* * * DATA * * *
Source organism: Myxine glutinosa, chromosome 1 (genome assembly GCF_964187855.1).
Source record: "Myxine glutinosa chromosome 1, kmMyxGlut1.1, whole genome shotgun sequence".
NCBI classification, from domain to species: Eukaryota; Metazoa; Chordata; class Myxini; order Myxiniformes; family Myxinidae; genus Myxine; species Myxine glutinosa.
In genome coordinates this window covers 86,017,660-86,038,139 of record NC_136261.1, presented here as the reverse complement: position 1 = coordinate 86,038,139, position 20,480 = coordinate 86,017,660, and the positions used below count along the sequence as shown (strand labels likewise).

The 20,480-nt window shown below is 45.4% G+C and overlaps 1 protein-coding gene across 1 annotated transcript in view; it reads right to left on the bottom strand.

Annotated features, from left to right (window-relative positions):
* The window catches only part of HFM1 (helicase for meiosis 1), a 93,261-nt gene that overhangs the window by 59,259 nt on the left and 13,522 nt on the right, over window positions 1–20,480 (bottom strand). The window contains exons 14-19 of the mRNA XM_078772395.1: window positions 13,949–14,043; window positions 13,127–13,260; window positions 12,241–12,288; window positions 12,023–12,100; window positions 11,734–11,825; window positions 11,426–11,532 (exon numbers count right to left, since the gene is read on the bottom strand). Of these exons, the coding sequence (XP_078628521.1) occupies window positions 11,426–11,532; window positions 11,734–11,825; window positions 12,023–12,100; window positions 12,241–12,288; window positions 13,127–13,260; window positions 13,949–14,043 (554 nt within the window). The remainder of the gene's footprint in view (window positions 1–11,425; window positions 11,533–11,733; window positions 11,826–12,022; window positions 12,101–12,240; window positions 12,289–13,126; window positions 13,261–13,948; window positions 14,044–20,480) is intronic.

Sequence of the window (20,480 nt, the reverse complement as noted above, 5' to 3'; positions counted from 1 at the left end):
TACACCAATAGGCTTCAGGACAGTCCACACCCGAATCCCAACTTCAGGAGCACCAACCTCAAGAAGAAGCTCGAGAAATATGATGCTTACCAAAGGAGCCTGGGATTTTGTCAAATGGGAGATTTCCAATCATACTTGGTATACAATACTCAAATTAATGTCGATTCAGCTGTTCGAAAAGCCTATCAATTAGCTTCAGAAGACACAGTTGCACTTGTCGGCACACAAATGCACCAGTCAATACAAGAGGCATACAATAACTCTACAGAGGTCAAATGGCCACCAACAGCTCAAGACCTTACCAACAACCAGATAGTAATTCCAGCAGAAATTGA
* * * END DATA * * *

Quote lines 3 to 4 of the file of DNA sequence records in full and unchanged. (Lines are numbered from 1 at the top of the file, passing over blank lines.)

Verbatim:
NCBI classification, from domain to species: Eukaryota; Metazoa; Chordata; class Myxini; order Myxiniformes; family Myxinidae; genus Myxine; species Myxine glutinosa.
In genome coordinates this window covers 86,017,660-86,038,139 of record NC_136261.1, presented here as the reverse complement: position 1 = coordinate 86,038,139, position 20,480 = coordinate 86,017,660, and the positions used below count along the sequence as shown (strand labels likewise).